The US has swept aside repeated overtures from Tehran. Is it any wonder if the Islamic Republic now wants the bomb?

No, it is not a wonder.

Although the US administration's current priority is Iraq, it has not given up on Iran. Silently, stealthily, unseen by cameras, the war on Iran has begun. Many sources confirm that the US has increased its aid to armed movements among the ethnic minorities that make up about 40% of Iran's population. ABC News reported in April that the US had secretly assisted the Baluchi group Jund al-Islam (Soldiers of Islam), responsible for a recent attack that killed 20 Revolutionary Guards. According to an American Foundation report, US commandos have operated inside Iran since 2004.


During the Iran-Iraq war, Saddam Hussein used chemical weapons against Iran, but there was no outcry in the US, whose troops are now deployed in Iraq and Afghanistan. Two neighbouring countries, Pakistan and Israel, have nuclear weapons. No Iranian leader could fail to be aware of this situation.

Learn a lot more here.

Cities With Most, Least Road Rage

Residents in the following 25 cities were surveyed and are listed in order from those reporting the most incidents of road rage to the fewest:

See where your city ranks.

Gonzales proposes new crime: "Attempted" copyright infringement

The Justice Department's summary of the legislation says: "It is a general tenet of the criminal law that those who attempt to commit a crime but do not complete it are as morally culpable as those who succeed in doing so."

Read more.

May 14, 2007

Pretty pills: The dark side of the latest underground beauty trend

Our pop-a-pill-to-fix-everything-society now has this.

Just imagine if you could transform your looks by popping a pill.

No need to spend hours in the gym in pursuit of a perfect body; no fake tans, sunbeds or hours baking on the beach to get a tan; and you could say goodbye to facials and expensive anti-ageing treatments.

Just swallow a tablet with breakfast and you're done.

Now guess how easy it is to get this and other pills.

Read all about this and more.

Women may get right to breastfeed in public

It will be interesting to see if Britain passes this.

MINISTERS are considering new laws to give women a right to breastfeed their babies in public and take statutory breaks at work to suckle their infants.

I don't think this would ever fly (even as a topic of consideration) here in the states.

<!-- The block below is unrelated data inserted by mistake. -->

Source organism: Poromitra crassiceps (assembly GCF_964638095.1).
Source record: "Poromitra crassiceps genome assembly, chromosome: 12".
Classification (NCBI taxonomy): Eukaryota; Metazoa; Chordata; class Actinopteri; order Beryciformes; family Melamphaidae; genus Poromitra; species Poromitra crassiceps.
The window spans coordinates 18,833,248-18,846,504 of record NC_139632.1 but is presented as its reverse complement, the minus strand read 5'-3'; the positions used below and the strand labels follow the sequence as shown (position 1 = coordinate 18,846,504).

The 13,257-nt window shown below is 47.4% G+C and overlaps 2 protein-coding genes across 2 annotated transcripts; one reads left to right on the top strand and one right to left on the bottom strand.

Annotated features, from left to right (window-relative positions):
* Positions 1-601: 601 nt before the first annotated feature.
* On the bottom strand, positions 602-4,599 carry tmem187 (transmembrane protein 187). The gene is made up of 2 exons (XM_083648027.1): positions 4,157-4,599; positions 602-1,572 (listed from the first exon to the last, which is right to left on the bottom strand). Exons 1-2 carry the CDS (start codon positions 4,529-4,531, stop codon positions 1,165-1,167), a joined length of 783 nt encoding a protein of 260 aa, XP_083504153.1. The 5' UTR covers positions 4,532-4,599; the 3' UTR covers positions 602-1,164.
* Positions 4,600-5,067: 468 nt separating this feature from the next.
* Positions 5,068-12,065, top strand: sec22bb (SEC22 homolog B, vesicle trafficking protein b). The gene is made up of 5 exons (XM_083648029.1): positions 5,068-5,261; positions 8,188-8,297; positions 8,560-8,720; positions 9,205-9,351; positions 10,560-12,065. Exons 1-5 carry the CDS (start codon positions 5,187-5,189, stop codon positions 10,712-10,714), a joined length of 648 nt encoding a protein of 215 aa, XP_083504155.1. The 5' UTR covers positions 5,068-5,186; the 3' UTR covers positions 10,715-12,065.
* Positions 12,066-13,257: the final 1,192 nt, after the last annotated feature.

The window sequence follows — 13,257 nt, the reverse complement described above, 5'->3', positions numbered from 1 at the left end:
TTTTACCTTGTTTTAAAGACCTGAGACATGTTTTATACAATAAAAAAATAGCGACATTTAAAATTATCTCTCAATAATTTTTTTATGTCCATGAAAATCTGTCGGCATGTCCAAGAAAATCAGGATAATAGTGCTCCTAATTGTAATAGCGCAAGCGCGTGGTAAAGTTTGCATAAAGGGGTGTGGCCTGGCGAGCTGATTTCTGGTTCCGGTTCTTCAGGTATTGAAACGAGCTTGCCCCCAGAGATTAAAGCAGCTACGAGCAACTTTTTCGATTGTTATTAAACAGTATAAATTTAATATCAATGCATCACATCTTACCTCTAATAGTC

Christian conservatives pledge support for '08 Thompson bid

Both the Protestant and Catholic activist, like other Christian conservatives, spoke to The Times on the condition of anonymity. They say their support for Mr. Thompson is shared by like-minded conservatives, though the sentiment is not unanimous in their circles.

Here's the rest.

Romney cites Scripture in defending opposition to gay marriage

Just because it is in "the Scripture" doesn't mean that it is right.

Read more.

Fort Worth pastor suspended after rape accusations

A Fort Worth pastor accused of paddling and raping women under the guise of scriptural teaching has been suspended by the national body of the Church of God in Christ.


The paddling escalated from there, she said, with Mr. Allen ordering her to pull down her jeans and then her underwear. Ms. Kelly said she was hesitant but believed so devoutly in Mr. Allen's power that she viewed it as a spiritual father/daughter relationship.

"I looked at him as a man of God, my pastor," she said. "I just revered him. I always thought he was hearing from God."

And finally...

Around March or April 2005, Mr. Allen made sexual advances and eventually added sex as part of her punishment, she said.

Now really, all that is in the scripture?

There's more, including more victims.

Read the rest.

Collateral Genocide

Two elements are necessary to commit the crime of genocide:

1) the mental element, meaning intent to destroy, in whole or in part, a national, ethnical, racial or religious group, and

2) the physical element, which includes any of the following: killing or causing serious bodily or mental harm to members of the group; deliberately inflicting conditions of life calculated to bring about the group's physical destruction in whole or in part; imposing measures intended to prevent births; or forcibly transferring children to another group.

Considering that such clear language comes from a UN treaty which is legally binding on our country, things could start getting a little worrisome -- especially when you realize that since our government declared economic and military warfare on Iraq we've killed well over one million people, fast approaching two.

Here's the rest.

Because They Can: The Logic of the Torture State

This is what always accompanies war.

“This is your god!”